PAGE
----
The Big Box
By Toni Morrison, Hyperion Books
Because they do not abide by the rules written by the adults around them, three children are judged unable to handle their freedom and forced to live in a box with three locks on the door.
Guidelines for Philosophical Discussion
By Taryn Hargrove
The Big Box is about three very energetic children “who just can't handle their freedom.” To make these children abide by their rules, the grown-ups create a world inside a box, a world with toys and games, treats and gifts, and all kinds of stuff they think kids need to be happy and carefree. There are three locks on the door, which opens only one way.
The first set of questions is designed to elicit discussion regarding the life in the box. Life in the box, depending on how you look at it, may be a happy place for the children. The children can be who they are and have no one judge or punish them. They are free to do what they want in that confined area. On the other hand the box could be an unhappy place for the children. The children are given everything that adults assume would make the children happy. Are the children happy with all the clothes, toys, and candy? What makes us happy? There is a conflict between happiness and what people perceive happiness to be? Some children consider happiness to be freedom of speech and freedom to do what they what. Other children may be happy with materialistic things. The questions make us think about what truly makes us happy. If you were put into the box, what would you choose to put in the box with you? Why do the children stay in the box? Some may say they are scared to go out and face the rest of the world. Others may say that they are happy in their own little world.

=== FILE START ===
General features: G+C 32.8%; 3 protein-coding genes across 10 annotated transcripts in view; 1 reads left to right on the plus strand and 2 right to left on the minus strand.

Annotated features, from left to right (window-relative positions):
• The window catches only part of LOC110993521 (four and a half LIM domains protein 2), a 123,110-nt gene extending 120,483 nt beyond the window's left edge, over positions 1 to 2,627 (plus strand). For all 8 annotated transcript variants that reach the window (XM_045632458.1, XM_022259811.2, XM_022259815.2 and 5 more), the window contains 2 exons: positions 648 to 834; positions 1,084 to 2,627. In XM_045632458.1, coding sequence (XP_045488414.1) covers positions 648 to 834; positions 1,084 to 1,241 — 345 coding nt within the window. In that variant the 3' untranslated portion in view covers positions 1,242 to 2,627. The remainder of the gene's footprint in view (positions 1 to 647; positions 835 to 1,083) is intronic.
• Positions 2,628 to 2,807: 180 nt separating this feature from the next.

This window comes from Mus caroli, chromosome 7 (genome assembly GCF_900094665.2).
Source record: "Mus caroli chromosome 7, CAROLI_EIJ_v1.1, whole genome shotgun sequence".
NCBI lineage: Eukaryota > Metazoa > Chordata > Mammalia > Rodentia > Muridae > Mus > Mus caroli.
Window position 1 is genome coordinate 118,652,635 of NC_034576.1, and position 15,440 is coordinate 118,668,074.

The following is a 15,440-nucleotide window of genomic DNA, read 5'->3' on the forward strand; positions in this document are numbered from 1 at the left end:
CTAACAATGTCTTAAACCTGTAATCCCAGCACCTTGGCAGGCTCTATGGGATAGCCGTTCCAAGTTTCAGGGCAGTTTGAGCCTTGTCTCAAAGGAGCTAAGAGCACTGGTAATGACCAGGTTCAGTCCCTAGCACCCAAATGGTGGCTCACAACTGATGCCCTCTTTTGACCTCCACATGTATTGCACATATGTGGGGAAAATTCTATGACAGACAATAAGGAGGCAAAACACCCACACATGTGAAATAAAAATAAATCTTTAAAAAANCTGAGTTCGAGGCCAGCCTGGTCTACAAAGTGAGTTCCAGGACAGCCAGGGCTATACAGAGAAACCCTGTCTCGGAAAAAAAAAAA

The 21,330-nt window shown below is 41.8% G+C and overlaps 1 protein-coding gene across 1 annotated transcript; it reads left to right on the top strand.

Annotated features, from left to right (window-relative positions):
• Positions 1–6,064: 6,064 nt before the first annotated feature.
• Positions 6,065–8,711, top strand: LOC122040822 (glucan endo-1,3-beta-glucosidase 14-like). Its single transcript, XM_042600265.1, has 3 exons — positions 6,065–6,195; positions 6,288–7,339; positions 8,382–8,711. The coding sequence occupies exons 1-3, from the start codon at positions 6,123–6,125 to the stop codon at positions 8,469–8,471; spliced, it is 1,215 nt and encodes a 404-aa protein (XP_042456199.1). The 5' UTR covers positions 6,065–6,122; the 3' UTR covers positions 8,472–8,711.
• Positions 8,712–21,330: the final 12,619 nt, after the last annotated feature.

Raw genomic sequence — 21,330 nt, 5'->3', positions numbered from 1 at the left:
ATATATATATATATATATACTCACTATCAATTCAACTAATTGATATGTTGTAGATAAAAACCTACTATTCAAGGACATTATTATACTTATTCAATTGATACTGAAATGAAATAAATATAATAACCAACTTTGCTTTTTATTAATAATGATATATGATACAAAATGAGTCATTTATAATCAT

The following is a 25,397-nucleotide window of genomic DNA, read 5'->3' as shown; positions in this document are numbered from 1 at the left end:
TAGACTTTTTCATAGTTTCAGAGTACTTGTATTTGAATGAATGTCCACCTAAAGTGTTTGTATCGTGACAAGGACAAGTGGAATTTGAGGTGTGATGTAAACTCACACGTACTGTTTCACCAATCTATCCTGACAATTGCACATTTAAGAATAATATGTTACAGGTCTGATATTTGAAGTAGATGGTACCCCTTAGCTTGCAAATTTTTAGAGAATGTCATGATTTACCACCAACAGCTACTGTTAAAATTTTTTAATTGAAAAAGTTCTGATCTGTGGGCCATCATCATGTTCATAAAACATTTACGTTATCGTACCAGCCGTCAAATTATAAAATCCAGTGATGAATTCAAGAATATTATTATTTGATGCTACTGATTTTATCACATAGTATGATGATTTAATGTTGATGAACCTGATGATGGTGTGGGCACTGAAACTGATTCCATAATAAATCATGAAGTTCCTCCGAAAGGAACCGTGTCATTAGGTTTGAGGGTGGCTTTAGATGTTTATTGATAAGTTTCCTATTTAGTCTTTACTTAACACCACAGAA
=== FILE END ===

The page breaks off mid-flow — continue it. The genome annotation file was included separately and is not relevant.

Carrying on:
The second set of questions explores the meaning of rules. These questions allow us to evaluate whether rules are important in our communities. What would happen if our society did not have rules? Rules are important for structure, organization, and safety in society. Do the rules we have make our communities perfect? Even though we have rules we still have the freedom to make our own decisions.
Freedom is the last topic of discussion. We are absolutely sure that there are at least some cases where we make decisions, and that in making them we are free and hence responsible for these decisions. We cannot imagine what it would be like to live in a community in which there is no such thing as responsibility. On the other hand, does freedom actually exist? With a lack of resources are we still free to do what you wish to do? Freedom appears to be impossible in a world where everything runs its ordinary course and no irregularities happen. But why is that so?
Questions for Philosophical Discussion
By Mary Cowhey and Thomas Wartenberg
Life in the Box
The Meaning of Rules
The Concept of Freedom